Hey, it’s Thomas. I spent this two weekends ago down two rabbit holes, one of which was gardening research, specifically gardening tools. I got a DM encouraging me to check out Manufactum, a German e-commerce site that sells beautifully designed garden tools, amongst many other items, such as notebooks. I’d never seen anything like these beautiful notebooks by O-Check Design Graphics, and they instantly inspired me to start writing. The timing of this discovery couldn’t have been more perfect, as I had recently started making an effort to capture every to-do, note, and necessary follow-up with pencil and paper vs. capturing them digitally, or, even worse, trying to use my memory.
When I commit to putting my thoughts on paper, I’ve noticed drastic improvements in four really important parts of my work:
DEEPER CREATIVITY: I find that I’m most creative when I conduct my initial brainstorming with pencil and paper. When I’m writing or even scribbling down my to-dos, I try to close my computer and find quiet space. I let the pencil take over and become directly connected to the flowing ideas.
Increased productivity: When I sit down at my desk, I have my computer and I have my large desk pad with a pencil and sharpener–it’s a true productivity-enhanced workstation. I spend the first few minutes of the day starting a fresh to-do list by reviewing to-do lists from previous days and carrying over things I didn’t finish. Then, I add all of the things I know I have to do at the beginning of the day. Before 9 A.M. I try to get as much completed as possible (with a preference for tasks that require little distraction) because I know that as soon as the workday starts, emails, Slack messages, and in-person conversations will inevitably add more tasks to my list. When adding items to your list, feed your list more detail. Write “Email Julia back regarding the GMGC photoshoot – 10 minutes” instead of “Email Julia.” Your to-do list items should kick start you straight into action–as soon as you read them, you’ll know just what to do.
GREATER ACCOUNTABILITY: I find that when I take notes in meetings or calls, I’m more likely to comprehend the discussion and follow up. Digital screens are flawed by default, as there are a billion and one possibilities of what you can have on your screen, which creates distractions from what you should be working on. I also find that on laptops in particular, the screens are too small for your work and to-do list to share the screen at the same time. If you’re using a secondary device like iPad or iPhone for your to-do list, those screens turn off when not in use, so as soon I finish one task, I have to wake my screen, which often just leads me to a session of reading the news or scrolling Instagram.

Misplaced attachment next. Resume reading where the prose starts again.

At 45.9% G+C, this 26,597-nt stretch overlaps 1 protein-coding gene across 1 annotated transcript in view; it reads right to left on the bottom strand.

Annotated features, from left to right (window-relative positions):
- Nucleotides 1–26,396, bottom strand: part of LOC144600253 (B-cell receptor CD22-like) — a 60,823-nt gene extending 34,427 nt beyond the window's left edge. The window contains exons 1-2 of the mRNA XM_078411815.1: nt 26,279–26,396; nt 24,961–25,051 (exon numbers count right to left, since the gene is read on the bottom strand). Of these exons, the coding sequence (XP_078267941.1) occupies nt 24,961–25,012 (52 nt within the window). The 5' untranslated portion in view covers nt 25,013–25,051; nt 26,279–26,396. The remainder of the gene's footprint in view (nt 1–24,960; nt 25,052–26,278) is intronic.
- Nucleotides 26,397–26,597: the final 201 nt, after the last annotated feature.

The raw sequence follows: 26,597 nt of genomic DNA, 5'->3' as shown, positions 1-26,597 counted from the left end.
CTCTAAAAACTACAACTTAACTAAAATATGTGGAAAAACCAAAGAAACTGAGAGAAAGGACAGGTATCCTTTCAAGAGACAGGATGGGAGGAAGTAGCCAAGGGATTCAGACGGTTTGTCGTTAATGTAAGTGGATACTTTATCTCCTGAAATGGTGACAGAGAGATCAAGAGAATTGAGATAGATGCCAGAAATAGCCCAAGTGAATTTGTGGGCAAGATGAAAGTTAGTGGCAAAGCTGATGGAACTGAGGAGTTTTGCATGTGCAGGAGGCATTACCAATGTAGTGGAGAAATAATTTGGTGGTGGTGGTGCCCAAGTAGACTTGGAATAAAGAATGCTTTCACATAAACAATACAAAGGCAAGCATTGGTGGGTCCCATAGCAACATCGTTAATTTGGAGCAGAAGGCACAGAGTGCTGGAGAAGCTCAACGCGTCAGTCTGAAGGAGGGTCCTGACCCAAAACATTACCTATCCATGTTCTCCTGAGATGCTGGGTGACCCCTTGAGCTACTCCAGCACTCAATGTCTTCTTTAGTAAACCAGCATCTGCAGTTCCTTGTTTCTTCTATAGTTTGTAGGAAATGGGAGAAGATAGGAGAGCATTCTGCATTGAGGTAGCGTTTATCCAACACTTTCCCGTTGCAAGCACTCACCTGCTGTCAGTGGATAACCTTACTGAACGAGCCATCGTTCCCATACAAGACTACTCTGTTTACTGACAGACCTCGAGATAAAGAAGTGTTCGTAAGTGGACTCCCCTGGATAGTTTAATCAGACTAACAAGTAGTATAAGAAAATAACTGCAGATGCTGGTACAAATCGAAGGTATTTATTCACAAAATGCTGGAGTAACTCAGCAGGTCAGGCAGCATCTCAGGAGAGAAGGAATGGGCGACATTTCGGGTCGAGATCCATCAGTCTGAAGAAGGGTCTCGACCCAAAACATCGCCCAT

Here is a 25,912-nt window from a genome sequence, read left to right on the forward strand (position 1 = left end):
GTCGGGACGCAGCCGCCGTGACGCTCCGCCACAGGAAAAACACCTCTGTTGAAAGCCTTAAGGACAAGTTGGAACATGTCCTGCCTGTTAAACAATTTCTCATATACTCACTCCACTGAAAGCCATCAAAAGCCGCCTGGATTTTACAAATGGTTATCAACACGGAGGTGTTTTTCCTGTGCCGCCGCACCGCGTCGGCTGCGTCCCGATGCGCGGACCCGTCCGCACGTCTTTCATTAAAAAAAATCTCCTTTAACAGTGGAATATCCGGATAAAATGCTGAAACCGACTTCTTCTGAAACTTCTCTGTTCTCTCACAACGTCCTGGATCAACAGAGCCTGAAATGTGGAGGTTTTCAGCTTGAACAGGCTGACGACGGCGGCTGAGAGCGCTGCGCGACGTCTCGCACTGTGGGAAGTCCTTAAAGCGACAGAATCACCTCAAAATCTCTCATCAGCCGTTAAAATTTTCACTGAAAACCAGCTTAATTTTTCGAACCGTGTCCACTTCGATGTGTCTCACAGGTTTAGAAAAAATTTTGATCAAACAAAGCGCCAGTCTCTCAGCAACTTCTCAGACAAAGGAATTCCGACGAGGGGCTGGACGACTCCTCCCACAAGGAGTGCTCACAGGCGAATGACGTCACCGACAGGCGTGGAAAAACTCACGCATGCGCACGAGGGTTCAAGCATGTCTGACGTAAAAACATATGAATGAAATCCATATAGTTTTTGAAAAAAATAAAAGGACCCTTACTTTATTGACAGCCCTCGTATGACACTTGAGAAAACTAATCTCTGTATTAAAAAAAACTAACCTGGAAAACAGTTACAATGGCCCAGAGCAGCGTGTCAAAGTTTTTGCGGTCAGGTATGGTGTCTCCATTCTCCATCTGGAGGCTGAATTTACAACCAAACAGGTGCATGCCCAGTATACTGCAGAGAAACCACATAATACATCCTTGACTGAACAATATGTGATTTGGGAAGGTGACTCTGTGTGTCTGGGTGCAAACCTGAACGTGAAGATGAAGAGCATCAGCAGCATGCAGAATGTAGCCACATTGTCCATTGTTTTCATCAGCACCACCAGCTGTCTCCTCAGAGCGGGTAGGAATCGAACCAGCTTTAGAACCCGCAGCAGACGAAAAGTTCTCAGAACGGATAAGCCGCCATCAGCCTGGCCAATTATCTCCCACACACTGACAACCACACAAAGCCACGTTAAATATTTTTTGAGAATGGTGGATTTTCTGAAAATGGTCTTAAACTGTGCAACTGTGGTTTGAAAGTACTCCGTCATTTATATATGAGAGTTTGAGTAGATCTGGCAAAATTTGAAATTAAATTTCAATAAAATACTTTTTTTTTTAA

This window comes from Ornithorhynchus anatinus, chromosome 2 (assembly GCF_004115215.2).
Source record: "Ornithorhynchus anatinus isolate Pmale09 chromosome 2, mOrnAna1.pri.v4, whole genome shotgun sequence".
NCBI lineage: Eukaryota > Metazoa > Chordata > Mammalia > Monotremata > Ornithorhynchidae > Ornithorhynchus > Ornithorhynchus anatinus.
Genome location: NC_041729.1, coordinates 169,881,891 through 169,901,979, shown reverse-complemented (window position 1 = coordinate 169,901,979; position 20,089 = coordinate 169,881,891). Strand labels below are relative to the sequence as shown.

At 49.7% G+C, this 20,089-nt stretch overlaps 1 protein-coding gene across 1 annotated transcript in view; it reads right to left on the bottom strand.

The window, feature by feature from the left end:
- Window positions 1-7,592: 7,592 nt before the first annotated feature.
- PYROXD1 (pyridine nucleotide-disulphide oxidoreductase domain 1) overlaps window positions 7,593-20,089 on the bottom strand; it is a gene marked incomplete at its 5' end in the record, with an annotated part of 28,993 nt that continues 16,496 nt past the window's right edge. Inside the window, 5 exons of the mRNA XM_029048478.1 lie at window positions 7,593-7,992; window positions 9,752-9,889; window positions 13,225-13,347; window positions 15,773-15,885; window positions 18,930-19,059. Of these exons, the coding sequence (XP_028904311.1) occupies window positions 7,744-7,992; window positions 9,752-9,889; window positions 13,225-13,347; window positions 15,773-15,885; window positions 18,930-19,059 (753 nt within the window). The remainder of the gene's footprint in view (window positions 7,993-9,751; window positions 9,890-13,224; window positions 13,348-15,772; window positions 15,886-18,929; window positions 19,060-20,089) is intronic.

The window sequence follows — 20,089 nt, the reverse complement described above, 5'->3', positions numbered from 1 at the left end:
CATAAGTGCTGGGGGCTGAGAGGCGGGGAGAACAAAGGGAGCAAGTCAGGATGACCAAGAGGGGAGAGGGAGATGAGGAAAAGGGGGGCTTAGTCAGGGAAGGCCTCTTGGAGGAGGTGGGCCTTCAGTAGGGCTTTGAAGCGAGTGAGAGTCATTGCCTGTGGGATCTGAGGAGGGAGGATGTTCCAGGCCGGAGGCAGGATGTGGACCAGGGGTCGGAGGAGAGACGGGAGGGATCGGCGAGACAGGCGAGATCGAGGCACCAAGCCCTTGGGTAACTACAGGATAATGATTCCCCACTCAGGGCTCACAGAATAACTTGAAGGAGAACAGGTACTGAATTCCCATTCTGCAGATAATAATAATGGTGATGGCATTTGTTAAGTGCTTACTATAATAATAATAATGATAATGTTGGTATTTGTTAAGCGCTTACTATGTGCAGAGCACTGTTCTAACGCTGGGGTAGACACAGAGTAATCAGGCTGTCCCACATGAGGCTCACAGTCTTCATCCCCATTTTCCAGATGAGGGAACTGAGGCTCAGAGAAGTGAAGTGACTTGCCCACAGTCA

IMPROVED MENTAL STATE: When I’m feeling creative, productive, and accountable, it does wonders for my mental state. I have more confidence and higher motivation to keep the pace. Most importantly, I find that I have noticeably lower levels of anxiety when it comes to thinking about my day or a big project I’m working on. I believe that so much anxiety is caused by a mind-racing feeling of all of the things we have to do, coupled with the lack of resources (time, money, help from others) we have to get those things done. Simply putting everything onto paper, we can identify what we know, what we don’t yet know, and the questions we should ask to get where we need to be.
Below are some of the writing instruments, notebooks, desk pads and planners that have caught my eye.
My family is in the pencil business, so needless to say, I’m extremely picky about what I write with. Everyone has different preferences, but the products below are my tried and true favorites. I’ve tested countless options over the years, but once I landed on my ideal pencils, pens, and mechanical pencils, I keep those well stocked. The Blackwing is my absolute favorite writing instrument to use, though I admit I’m biased as my family owns the business that makes them.
I prefer desk pads over notebooks when working–for me, the bigger, the better. I’ve been really happy with this desk pad over the last few months. I had tested the smaller size previously and felt that I couldn’t fit both to-dos and notes, follow-ups, and action items all on the same pad, but the bigger size has worked well for me. I use the left half for my to-do list and the right side for capturing notes throughout the day. If I had to pick a type of paper, my number one favorite is dot grid. I like the ability to easily create tidy sections with the dot grid and it keeps my handwriting small and straight.
When I’m writing notes rather than making to-do lists, I prefer to use a notebook for capturing my thoughts. In general, I love slim, soft-cover notebooks like this and this, since they are small and easy to hold open. I mentioned my preference for desk pads for everyday task management, but if I’m seeking more privacy (aka something that can close), I’ll turn to a spiral-bound notebook, preferably with landscape orientation so that the spirals don’t get in the way when I’m writing. If I’m running around from meeting to meeting without a bag, I like to bring this notebook. It’s more travel-friendly and has a pencil holster so I never have to wonder if I have a pencil nearby.
I don’t use a paper day planner at the moment, but I do enjoy experimenting with different paper products that address specific topics. For example, I love the Migoals Goals Desk Pad for organizing my goals and the steps to I need to take to make them happen. Intentional goal setting is a crucial part of achieving your dreams, and this desk pad keeps your action steps at the forefront of your mind, every time you sit down to work. For a more in-depth goal tracker, a similar layout and prompts are available in hardcover journal format here.